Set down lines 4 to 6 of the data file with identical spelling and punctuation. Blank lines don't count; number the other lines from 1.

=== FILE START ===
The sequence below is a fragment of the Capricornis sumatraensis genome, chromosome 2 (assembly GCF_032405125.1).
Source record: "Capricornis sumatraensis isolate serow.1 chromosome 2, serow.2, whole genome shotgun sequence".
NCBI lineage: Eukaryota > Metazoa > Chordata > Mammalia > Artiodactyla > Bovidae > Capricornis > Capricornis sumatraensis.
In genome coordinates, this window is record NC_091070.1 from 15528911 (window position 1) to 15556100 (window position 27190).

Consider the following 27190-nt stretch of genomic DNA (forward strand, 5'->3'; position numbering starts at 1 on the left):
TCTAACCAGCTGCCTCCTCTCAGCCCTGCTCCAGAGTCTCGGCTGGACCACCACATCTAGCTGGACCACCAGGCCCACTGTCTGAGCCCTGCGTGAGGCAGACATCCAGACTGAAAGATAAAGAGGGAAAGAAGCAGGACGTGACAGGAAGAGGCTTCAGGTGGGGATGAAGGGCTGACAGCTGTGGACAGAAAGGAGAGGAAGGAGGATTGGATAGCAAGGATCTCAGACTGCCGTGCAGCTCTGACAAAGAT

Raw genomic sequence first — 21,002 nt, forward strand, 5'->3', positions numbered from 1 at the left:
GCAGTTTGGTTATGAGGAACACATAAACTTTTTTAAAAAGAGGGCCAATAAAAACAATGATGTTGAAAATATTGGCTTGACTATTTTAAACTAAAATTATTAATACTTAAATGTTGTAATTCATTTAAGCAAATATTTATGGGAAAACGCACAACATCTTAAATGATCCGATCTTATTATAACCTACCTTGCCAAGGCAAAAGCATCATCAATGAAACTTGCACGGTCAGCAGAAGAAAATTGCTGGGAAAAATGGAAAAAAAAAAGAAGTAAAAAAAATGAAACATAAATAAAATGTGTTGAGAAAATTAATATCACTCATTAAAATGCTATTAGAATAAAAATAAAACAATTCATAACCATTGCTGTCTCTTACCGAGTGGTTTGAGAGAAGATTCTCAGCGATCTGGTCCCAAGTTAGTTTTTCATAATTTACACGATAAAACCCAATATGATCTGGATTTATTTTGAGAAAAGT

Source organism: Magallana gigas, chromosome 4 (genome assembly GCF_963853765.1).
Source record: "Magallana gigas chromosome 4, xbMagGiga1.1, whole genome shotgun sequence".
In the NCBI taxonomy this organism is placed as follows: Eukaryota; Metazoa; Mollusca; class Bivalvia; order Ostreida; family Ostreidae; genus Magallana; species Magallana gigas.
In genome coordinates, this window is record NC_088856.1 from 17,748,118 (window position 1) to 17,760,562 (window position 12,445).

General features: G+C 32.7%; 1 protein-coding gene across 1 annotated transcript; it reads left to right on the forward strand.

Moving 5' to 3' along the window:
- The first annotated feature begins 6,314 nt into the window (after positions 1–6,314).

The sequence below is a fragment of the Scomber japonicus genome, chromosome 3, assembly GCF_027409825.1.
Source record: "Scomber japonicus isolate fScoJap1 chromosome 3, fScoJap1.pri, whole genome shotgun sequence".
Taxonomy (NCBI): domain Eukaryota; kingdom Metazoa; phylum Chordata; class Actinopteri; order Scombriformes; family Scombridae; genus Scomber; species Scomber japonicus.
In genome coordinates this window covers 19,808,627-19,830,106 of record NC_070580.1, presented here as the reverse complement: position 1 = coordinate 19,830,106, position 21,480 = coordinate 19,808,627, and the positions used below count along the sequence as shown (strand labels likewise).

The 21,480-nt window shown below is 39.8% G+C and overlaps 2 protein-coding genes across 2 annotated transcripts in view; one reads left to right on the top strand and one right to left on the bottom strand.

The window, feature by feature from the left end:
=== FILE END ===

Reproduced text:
In genome coordinates, this window is record NC_091070.1 from 15528911 (window position 1) to 15556100 (window position 27190).

Consider the following 27190-nt stretch of genomic DNA (forward strand, 5'->3'; position numbering starts at 1 on the left):
TCTAACCAGCTGCCTCCTCTCAGCCCTGCTCCAGAGTCTCGGCTGGACCACCACATCTAGCTGGACCACCAGGCCCACTGTCTGAGCCCTGCGTGAGGCAGACATCCAGACTGAAAGATAAAGAGGGAAAGAAGCAGGACGTGACAGGAAGAGGCTTCAGGTGGGGATGAAGGGCTGACAGCTGTGGACAGAAAGGAGAGGAAGGAGGATTGGATAGCAAGGATCTCAGACTGCCGTGCAGCTCTGACAAAGAT